Every morning, Cariappa paid his respects to the portrait of his parents and the statue of a jawan. He was ever thankful to the soldiers for protecting the country. Hence, he was called the soldiers’ general. Cariappa would go to the war front, even after retirement, in order to motivate the troops.

    Muthanna narrates a personal anecdote about the Field Marshal, “When I called on him at his residence, in Madikeri, in May 1986, to invite him for my wedding, I was wearing a half sleeve shirt and trousers as appropriate for the hot summer day. After accepting the invitation, he commented on my attire saying ‘You’re an officer in the army aren’t you? In which case, you should be wearing a coat and tie.’ I had no response and thought in my mind I’m calling on my family elder. Pat came his next comment, as if he’d read my mind, ‘In case you’re calling on me as a relative you should be wearing our traditional dress of kupya.’ He walked the talk. He was always dressed formally as a respect to the person who was visiting him.”

    Thimayya was charismatic, approachable and had great interpersonal skills. When Thimayya visited his Dehradun alma mater as an alumni, one of the cadets there wanted to know how to address the general. Thimayya simply replied ‘Call me Timmy’, referring to his nickname!

    Some of the other military heroes of Kodagu are: Major Mangerira Chinnappa Muthanna, who was awarded the Shaurya Chakra posthumously, and Squadron Leader Ajjamada Bopayya Devaiah, nicknamed ‘Wings of Fire’, the only Air Force personnel to be awarded the Maha Vir Chakra posthumously so far.

    source: http://www.deccanherald.com / Deccan Herald / Home> Supplements> Spectrum / Mookonda Kushalappa / May 22nd, 2017

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    CoffeeKF30mar2017

    Famous for its coffee plantations, South India didn’t grow the crop naturally. Now a major producer with several hill tracts growing unique flavours of coffee, it is where the story begins… well, not exactly.

    The southern Indian state of Karnataka is strewn with coffee plantations. The state is, in fact, one of the major producers of coffee in India. ‘Arabica’ and ‘Robusta’ are the kinds of coffee that are grown here under methods which are unique to this part of the country, rather, to the world.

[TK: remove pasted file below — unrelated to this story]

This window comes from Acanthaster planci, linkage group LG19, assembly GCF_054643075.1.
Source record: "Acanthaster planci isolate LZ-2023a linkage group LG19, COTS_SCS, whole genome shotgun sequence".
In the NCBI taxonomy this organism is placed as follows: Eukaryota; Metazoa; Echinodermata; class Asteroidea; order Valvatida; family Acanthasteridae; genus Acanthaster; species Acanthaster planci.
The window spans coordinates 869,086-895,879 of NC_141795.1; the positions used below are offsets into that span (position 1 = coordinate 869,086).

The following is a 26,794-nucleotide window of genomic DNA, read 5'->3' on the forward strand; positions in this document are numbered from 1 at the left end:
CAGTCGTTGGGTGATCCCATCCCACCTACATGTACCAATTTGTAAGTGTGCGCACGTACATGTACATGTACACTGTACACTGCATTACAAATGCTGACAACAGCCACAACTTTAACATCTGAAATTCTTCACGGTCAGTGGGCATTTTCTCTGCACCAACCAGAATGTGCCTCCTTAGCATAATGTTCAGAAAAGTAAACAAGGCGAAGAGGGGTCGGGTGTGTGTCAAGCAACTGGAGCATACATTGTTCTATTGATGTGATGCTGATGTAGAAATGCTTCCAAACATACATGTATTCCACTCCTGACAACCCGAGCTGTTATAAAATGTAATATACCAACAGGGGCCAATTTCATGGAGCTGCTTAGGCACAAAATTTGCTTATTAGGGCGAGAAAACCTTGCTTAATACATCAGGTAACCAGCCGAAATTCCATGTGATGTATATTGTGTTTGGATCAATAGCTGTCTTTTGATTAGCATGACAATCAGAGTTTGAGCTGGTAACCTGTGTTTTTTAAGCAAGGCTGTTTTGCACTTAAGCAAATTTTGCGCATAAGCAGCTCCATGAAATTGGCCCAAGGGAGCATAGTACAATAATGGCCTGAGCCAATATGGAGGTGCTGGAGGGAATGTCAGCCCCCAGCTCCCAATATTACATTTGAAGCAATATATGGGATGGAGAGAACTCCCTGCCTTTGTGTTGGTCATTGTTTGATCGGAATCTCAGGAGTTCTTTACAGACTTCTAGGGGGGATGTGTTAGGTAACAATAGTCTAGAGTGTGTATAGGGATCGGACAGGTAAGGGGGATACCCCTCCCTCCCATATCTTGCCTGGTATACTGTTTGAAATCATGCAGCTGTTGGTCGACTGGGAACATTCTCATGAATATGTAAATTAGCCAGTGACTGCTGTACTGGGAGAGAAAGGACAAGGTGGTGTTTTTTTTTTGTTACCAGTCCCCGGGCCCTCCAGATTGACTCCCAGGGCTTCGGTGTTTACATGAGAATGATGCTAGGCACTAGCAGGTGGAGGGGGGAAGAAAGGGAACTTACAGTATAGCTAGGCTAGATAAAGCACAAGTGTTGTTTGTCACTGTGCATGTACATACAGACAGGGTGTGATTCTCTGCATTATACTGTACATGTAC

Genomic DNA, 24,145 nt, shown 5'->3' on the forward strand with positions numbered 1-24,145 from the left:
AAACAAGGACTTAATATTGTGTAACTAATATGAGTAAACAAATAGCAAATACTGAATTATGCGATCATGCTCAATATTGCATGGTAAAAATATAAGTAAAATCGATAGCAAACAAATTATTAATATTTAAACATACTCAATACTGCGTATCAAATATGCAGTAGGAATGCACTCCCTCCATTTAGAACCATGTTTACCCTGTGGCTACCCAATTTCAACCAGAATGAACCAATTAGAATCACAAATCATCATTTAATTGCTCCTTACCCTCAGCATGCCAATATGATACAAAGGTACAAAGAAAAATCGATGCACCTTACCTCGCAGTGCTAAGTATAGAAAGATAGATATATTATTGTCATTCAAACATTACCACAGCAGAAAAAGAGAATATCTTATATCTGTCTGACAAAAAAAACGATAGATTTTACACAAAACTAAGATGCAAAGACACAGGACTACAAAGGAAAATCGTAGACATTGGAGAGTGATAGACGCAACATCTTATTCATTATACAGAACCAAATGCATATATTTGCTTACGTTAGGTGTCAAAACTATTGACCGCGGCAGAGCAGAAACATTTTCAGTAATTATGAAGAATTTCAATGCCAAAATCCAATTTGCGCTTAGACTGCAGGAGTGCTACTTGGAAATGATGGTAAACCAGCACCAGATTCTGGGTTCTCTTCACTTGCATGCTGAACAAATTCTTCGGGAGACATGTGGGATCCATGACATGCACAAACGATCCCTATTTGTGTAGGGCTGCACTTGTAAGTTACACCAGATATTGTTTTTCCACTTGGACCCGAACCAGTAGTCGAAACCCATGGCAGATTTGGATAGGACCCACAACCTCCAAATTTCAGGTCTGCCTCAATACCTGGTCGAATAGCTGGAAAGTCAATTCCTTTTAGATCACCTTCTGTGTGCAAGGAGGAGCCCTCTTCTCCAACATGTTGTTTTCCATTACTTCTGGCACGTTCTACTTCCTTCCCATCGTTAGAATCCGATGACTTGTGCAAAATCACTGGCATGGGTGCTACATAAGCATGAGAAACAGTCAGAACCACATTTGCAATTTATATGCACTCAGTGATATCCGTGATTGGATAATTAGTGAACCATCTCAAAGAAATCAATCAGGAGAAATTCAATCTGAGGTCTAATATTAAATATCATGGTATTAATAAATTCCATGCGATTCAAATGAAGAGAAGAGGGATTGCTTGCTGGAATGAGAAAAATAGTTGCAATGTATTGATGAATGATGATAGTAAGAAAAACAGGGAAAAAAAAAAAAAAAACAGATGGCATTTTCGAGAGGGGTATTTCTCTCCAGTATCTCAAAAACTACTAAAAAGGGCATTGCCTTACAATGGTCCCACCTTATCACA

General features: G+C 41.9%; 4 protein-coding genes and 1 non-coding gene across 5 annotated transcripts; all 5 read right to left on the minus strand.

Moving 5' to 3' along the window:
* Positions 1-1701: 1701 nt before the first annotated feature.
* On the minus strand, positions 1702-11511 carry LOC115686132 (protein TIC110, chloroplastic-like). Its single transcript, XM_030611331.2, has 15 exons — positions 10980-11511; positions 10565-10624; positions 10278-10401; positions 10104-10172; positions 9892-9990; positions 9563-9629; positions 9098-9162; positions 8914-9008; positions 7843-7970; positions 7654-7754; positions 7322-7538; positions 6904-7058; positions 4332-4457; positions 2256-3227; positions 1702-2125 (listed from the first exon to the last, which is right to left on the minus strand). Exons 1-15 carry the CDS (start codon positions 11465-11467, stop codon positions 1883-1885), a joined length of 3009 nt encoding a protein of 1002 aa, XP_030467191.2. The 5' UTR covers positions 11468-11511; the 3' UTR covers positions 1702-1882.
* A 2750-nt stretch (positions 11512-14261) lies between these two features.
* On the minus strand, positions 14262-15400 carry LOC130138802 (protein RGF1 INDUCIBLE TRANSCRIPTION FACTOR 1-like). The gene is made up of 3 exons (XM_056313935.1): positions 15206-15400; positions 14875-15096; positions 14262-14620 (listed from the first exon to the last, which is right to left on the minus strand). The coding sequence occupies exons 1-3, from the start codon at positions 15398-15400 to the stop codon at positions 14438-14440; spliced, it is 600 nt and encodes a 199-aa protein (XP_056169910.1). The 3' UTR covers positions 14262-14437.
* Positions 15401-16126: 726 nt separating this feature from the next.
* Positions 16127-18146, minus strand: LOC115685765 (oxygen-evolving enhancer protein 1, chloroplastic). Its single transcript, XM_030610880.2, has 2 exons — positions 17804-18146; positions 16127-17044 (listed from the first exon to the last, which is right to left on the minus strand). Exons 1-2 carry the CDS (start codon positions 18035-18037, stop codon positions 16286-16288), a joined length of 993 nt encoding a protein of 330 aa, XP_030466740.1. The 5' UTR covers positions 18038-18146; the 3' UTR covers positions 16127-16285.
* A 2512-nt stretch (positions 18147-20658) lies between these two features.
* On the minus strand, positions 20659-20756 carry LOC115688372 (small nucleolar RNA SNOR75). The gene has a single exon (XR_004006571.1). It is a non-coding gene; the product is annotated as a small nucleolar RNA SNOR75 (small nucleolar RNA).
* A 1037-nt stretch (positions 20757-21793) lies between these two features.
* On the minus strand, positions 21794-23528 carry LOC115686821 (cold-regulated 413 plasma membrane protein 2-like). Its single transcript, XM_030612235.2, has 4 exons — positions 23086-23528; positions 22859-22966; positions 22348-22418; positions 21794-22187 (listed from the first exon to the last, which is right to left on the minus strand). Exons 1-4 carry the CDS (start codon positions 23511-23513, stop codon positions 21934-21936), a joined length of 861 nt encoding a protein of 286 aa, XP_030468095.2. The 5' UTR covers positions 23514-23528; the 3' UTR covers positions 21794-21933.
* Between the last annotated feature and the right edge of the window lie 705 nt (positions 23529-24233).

The coffee here is grown under the shade of tress and is often inter-cropped with spices like cardamom, cinnamon, nutmeg and clove, giving it a unique flavour and aroma.

    Interestingly, growth of coffee here is so dense that it might come across as shocking when someone tells you that it all started with the seeding of mere seven coffee beans, which were smuggled to the hills of Karnataka.

    The story that goes around in the coffee plantations down south is that an Indian saint, named Baba Budan, once went on a pilgrimage to Mecca and from there to Mocha – a port city in Yemen and a major coffee hub.

    It was here, in the 18th century, that Baba Budan first discovered coffee, when he tasted it in form of a dark and sweet liquid called Qahwa. It is said that he found the drink so refreshing that despite it being a protected Arabic beverage and industry, he sneaked out seven coffee beans by strapping them to his chest and brought them to India.

    The Baba Budan Hills in Karnataka

    The Baba Budan Hills in Karnataka

    These seven beans, Baba Budan planted in the courtyard of his home, in Chikmagalur, Karnataka – the place now synonymous to the origins of coffee in India. It is from this small patch of land that coffee began to spread over an entire hill – now called the Baba Budan hill – and then gradually to rest of Karnataka and South India.

    Coffee cultivation further boosted in India under various colonies. First, the Dutch began to grow coffee in the Malabar region of south India and then the British steered its movement all over the peninsula, where they found the conditions to be apt for the growth of the crop.

    In fact, coffee plantations in India were made commercial under the management of JH Jolly of Parry & Co, a trading company. Jolly saw the potential of coffee beans growing in the plantations of Chandragiri in Andhra Pradesh and had a petition sent to the Mysore government in the adjoining state of Karnataka, for 40 acres of land to grow coffee.

    This not just boosted the growth of coffee but, post this, the plantations flourished with their production turning into the sole business of many from the region and coffee becoming a major commercial product. Eventually, a coffee board was also set up, which took care of the marketing of Indian coffee. It is this board that we know as the Coffee Board of India, the Indian government’s body taking care of coffee commerce in India.

    Today, the coffee industry in India continues to be a flourishing one with the hill tracts of South Indian states dominating its production and the states of Kerala and Tamil Nadu following Karnataka in the list of traditional coffee growing regions. Coffee routes have further elongated to non-traditional areas, including Andhra Pradesh and Odisha on the eastern coast of the country and Assam, Manipur, Meghalaya, Mizoram, Tripura, Nagaland and Arunachal Pradesh of North-Eastern India.

    The production of the crop that started on an ambiguous note has prospered into a full fledged industry, supporting the livelihood of many, especially, in the remote hilly areas of South India.

    source: http://www.mediaindia.eu / Media India Group (MIG) / Home / posted in Freestyle / by Surbhi Kapila / New Delhi – March 30th, 2017

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    KodavasKF17feb2017